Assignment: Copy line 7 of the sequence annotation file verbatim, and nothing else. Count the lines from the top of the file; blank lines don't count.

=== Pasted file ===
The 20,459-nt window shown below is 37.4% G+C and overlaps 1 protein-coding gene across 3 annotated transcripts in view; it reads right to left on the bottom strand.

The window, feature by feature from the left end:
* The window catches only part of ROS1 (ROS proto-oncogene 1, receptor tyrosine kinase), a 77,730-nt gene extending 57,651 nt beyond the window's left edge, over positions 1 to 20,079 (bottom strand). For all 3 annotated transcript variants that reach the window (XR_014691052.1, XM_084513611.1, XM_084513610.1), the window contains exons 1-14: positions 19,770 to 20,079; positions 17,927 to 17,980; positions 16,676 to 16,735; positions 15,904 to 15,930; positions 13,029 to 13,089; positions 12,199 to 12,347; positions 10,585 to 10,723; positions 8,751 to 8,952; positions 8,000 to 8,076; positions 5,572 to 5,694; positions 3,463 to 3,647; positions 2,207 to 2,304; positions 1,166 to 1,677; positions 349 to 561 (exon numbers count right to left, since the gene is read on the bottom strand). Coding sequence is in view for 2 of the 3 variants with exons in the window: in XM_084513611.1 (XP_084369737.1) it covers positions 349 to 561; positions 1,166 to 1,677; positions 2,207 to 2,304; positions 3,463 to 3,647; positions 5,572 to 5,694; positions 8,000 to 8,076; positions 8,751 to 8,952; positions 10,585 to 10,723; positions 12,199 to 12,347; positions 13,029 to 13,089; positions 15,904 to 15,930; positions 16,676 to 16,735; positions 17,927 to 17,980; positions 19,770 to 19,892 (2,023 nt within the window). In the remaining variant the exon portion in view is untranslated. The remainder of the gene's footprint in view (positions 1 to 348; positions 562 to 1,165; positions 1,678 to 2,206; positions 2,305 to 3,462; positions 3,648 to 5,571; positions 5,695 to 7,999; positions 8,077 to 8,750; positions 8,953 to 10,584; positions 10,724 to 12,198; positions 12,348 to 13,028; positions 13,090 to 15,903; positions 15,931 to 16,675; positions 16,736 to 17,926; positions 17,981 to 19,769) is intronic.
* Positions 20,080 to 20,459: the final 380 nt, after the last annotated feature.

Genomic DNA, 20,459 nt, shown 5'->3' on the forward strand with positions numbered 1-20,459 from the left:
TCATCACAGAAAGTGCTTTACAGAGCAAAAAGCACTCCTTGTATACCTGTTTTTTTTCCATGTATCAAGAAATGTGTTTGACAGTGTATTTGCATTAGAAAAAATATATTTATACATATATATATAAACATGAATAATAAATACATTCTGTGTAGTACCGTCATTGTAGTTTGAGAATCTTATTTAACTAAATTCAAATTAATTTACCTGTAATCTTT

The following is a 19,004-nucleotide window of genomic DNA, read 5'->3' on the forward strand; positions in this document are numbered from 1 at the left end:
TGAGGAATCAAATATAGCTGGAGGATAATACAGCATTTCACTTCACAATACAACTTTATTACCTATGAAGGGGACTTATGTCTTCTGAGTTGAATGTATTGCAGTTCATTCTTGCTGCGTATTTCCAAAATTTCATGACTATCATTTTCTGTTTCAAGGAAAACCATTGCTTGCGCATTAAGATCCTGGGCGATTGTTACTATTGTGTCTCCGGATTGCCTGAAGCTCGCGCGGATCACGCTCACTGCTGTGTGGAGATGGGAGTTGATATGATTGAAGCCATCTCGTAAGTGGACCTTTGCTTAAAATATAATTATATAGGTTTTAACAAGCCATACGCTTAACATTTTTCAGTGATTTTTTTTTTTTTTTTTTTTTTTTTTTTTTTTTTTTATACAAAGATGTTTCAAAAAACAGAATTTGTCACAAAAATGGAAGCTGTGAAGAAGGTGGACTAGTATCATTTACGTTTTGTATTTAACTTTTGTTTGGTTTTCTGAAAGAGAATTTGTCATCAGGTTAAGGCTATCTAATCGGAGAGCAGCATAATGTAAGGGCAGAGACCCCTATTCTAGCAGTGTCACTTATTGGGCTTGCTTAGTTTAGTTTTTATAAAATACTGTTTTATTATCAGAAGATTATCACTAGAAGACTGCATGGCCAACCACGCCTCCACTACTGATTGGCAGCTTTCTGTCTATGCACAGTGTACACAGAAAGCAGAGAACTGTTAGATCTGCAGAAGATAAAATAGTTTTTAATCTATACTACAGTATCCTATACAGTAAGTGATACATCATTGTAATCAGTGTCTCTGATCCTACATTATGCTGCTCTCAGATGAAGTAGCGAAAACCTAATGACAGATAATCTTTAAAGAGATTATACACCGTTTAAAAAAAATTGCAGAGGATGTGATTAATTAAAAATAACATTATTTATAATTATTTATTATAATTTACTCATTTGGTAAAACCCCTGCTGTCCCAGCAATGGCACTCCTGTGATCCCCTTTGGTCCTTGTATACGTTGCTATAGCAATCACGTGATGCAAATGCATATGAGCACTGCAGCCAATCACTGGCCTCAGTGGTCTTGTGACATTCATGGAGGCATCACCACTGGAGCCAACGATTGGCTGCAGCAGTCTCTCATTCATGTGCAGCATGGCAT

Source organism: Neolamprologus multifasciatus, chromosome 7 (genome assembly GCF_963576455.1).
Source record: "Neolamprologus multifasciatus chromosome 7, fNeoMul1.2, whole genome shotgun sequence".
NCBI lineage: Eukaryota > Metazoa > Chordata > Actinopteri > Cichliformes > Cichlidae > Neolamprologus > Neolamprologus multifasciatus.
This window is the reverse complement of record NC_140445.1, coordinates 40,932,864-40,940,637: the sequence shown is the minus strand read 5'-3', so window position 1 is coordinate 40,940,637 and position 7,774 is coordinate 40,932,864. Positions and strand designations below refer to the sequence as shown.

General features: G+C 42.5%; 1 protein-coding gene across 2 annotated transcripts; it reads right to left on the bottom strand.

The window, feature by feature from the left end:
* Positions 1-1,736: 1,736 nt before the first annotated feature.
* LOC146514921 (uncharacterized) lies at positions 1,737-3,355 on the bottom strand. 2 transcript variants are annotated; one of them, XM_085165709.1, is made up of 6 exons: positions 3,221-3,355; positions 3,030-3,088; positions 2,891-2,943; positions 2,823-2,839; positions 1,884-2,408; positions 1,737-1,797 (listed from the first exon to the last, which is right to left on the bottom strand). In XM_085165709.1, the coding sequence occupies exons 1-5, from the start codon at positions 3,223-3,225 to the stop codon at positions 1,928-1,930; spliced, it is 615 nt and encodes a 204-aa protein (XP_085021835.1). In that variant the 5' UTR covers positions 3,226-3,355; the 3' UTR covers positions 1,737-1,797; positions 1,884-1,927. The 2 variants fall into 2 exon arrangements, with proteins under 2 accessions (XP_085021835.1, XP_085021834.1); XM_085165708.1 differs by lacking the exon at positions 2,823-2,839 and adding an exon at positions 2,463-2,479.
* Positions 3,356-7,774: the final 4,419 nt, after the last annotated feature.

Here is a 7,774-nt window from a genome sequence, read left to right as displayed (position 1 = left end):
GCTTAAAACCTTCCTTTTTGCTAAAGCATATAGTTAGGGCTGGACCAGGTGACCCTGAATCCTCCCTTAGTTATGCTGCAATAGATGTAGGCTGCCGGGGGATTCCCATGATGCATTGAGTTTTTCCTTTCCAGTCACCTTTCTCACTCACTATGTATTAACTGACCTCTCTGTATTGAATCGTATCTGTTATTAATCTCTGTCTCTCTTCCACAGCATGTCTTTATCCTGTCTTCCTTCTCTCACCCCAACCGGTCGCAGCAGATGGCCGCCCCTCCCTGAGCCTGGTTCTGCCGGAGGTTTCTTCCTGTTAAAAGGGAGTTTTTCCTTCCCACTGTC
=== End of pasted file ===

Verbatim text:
The following is a 19,004-nucleotide window of genomic DNA, read 5'->3' on the forward strand; positions in this document are numbered from 1 at the left end: